The Emirs of Panama
The trail from Panama frequently leads to the Arab world. More than half a dozen current and former Arab heads of state and their businesses are mentioned in the new Panama revelations from the firm Mossack Fonseca.
The most high profile and powerful among them is the Saudi King Salman. His property business in top London locations, as well as the purchase of the luxury yacht Erga, named after one of the royal palaces in Riyadh, are mentioned in the Panama leaks. Just like the offshore firms with which his Crown Prince Muhammad Ben Naif had accounts opened.
Offshore companies in the Seychelles and the Virgin Islands
According to the revelations, Khalifa bin Zayed bin Sultan Al Nahyan, the President of the United Arab Emirates and Emir of Abu Dhabi founded at least 30 companies through the Panamanian firm Mossack Fonseca, to buy residential and business properties in London to the value of 1.7 billion dollars. Hamad bin Khalifa Al Thani, the former Emir of Qatar, is alleged to have set up a firm via Mossad Fonseca on the Virgin Islands, which in turn ran several bank accounts in Luxembourg as well as owning shares in two South African companies. From 2013 onwards, he became the principal shareholder of both Rienne S.A. and Yalis S.A., companies with fixed-term deposit accounts with the Bank of China in Luxembourg.
Three former Arab prime ministers are also featured in the Panama Papers. The former Iraqi premier Iyad Alawi had assumed ownership of a house in London via the Panama-registered company I.M.F. Holdings as well as other properties through Moonlight Estates Limited. The same firm, founded on the Virgin Islands, administered funds and private savings for him. Alawi's former Jordanian counterpart Ali Abu al-Ragheb was the director of offshore firms on the British Virgin Islands and the Seychelles, while the former premier of Qatar, Hamad bin Jassim bin Jaber Al Thani, is alleged to have set up firms via Panama on the Virgin Islands and in the Bahamas, with which he administered shares and moorings in the harbour at Palma de Mallorca as well as his Super-300 million dollar yacht Al-Mirqa.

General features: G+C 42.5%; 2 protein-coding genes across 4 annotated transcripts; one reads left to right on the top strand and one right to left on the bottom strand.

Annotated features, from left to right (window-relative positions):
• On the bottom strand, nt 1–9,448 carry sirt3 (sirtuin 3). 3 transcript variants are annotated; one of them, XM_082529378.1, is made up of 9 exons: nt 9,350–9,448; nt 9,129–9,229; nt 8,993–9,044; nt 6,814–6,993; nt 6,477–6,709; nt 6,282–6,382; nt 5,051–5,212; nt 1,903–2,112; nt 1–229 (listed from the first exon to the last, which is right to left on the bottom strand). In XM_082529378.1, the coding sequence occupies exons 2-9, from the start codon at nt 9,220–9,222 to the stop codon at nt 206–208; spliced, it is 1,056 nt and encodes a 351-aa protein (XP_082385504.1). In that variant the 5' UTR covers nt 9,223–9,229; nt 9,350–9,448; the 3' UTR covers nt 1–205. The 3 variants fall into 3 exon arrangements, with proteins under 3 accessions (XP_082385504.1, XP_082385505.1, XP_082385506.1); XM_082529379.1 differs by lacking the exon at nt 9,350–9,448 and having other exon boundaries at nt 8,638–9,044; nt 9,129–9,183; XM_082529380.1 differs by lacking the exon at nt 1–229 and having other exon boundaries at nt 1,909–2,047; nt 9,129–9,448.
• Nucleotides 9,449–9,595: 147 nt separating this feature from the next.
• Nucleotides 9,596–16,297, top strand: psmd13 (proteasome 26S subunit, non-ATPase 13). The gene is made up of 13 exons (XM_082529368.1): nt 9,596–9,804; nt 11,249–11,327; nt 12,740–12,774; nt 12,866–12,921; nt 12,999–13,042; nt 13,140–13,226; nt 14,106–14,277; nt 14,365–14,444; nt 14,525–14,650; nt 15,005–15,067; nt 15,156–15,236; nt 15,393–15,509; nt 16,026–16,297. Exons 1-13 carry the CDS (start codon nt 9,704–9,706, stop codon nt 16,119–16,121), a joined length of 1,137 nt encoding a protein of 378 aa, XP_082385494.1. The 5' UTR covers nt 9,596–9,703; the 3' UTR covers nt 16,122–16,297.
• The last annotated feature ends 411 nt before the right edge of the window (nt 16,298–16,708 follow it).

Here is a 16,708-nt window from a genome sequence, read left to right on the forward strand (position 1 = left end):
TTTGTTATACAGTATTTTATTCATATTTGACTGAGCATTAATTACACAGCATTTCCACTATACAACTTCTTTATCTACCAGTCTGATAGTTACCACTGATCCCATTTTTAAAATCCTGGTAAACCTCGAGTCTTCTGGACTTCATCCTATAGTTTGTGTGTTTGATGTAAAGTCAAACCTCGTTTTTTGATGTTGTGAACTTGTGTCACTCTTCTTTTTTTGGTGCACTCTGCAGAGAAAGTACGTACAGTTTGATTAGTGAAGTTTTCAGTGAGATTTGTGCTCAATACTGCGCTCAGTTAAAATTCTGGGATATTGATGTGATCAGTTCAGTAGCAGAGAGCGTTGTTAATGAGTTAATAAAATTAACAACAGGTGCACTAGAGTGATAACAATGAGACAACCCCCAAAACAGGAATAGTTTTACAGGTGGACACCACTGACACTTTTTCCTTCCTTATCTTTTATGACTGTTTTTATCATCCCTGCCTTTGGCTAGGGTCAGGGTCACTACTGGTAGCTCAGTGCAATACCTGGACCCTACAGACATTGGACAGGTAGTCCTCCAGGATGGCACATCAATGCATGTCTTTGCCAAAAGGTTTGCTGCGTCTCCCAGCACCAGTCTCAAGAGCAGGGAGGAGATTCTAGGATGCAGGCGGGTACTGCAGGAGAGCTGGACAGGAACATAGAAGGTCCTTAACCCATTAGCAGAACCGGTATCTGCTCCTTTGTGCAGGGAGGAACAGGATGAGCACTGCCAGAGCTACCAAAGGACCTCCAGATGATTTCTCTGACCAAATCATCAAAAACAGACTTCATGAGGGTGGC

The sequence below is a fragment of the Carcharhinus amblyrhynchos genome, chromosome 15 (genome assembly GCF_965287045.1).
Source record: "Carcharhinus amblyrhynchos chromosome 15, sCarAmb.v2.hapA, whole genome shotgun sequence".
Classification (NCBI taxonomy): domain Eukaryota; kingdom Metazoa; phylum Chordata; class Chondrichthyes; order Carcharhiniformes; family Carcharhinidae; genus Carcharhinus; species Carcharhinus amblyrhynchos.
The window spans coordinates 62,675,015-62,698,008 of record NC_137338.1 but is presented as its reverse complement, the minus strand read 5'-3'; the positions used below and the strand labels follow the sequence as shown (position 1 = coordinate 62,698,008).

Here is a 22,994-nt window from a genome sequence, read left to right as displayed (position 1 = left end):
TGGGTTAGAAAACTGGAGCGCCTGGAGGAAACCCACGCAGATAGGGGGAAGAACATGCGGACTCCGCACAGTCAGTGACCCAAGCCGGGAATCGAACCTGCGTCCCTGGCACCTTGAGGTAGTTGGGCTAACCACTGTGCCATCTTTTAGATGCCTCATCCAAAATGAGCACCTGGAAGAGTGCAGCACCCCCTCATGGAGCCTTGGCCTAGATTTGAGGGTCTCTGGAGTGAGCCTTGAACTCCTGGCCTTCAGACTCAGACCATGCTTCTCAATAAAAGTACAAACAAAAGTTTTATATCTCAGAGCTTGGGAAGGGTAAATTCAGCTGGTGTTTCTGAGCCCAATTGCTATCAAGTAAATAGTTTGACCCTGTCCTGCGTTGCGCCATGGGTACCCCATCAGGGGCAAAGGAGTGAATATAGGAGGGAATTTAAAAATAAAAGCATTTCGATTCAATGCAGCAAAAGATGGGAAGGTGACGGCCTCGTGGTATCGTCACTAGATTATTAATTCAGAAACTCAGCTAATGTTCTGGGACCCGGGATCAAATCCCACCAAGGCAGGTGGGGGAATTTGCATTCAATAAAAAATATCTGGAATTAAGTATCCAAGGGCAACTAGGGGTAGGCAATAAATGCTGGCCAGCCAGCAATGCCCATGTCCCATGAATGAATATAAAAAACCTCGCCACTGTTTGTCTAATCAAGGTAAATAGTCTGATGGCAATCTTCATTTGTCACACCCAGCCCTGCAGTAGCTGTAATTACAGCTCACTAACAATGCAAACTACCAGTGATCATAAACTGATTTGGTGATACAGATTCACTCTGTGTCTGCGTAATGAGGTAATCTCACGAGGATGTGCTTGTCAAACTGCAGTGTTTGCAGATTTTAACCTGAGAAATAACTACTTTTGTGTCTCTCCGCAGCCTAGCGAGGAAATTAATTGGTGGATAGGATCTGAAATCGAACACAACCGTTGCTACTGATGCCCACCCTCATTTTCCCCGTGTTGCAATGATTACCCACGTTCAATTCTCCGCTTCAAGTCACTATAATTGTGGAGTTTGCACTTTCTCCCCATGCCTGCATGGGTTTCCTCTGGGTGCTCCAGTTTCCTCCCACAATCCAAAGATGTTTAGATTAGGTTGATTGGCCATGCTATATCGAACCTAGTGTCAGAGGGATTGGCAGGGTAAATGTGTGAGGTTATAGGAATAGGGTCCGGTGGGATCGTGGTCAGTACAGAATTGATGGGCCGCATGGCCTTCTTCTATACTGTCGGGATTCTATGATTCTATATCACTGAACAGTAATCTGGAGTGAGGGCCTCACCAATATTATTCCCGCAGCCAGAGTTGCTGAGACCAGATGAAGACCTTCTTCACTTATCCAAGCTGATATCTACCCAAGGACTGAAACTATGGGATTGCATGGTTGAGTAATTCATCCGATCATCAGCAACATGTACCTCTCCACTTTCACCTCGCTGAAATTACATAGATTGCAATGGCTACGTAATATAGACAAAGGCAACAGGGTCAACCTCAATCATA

The relatives of Arab dictators, such as the richest man in Syria, Rami Makhlouf, who also happens to be the cousin of President Bashar Assad, also appear in the Panama Papers. But with the Syrian rebellion against the Assads in 2011 and the sanctions imposed by the US finance department, Mossack Fonseca then cut off all ties with companies owned by the Makhlouf family.
Alaa Mubarak – a high-risk client
Alaa Mubarak, son of the ousted Egyptian president, went via Panama to arrange the foundation of the firm Pan World on the British Virgin Islands, which then in turn founded a company in Cyprus, with which he also then conducted business in Egypt. For Osama Diab, who has for years had his eye on Mubarak's businesses, firstly as a journalist and today as a corruption investigator, the Panama revelations yield nothing new. He shows documents in which his organisation calls upon the authorities on the British Virgin Islands and the Panamanian company Mossack Fonseca to freeze the assets of Mubarak's son Alaa, following the uprising against Mubarak.
The Egyptian authorities had also requested a freezing of the assets in Panama, he says. The Panamanian company even had to pay a 37,000 dollar fine for doing business with the Mubaraks. What happened thereafter is unclear to this day, he says. "Alaa Mubarak was dealt with by the company in Panama as a high-risk client. That happened as a result of the demands to freeze to assets. That automatically made the Mubaraks risky clients," he explains.
While European politicians must now fear consequences due to tax evasion, for the kings and emirs in the Gulf States where there is no tax system, this is irrelevant. So why do kings and emirs on the Gulf, of all people, bother to conceal their assets through offshore firms?
Corruption researcher Diab believes they are not concerned that journalists in Europe are venting over their luxury possessions there. But what is more important, he says: "If the leaders in the Gulf are one day toppled like Mubarak, Gaddafi or Ben Ali, demands could also be made to freeze their assets abroad. That's why they attempt to protect them with offshore constructions. So that no one can work out later what belongs to whom."
Dubious financial transactions swept under the carpet
Panama′s Gulf clients don't need to worry about their own Arab media on the Gulf asking any questions. Their royal status will ensure that the matter is swept under the carpet. "Of course, the Saudi papers can't write about the King's involvement. Either they are in the hands of the royal family and even if they are independent and would like to report on it, they are afraid of the King's influence," says Diab.
This is confirmed by perusal of the Saudi newspaper Al-Sharq Al-Aussat just a few days after the publication of the Panama leaks. There's no word on the involvement of the Saudi King or the Emirs of neighbouring Gulf States on the front page. Twelve pages in, the reader at last finds the first article on the Panama affair: about the resignation of the Icelandic Prime Minister.
© Qantara.de 2016
Translated from the German by Nina Coon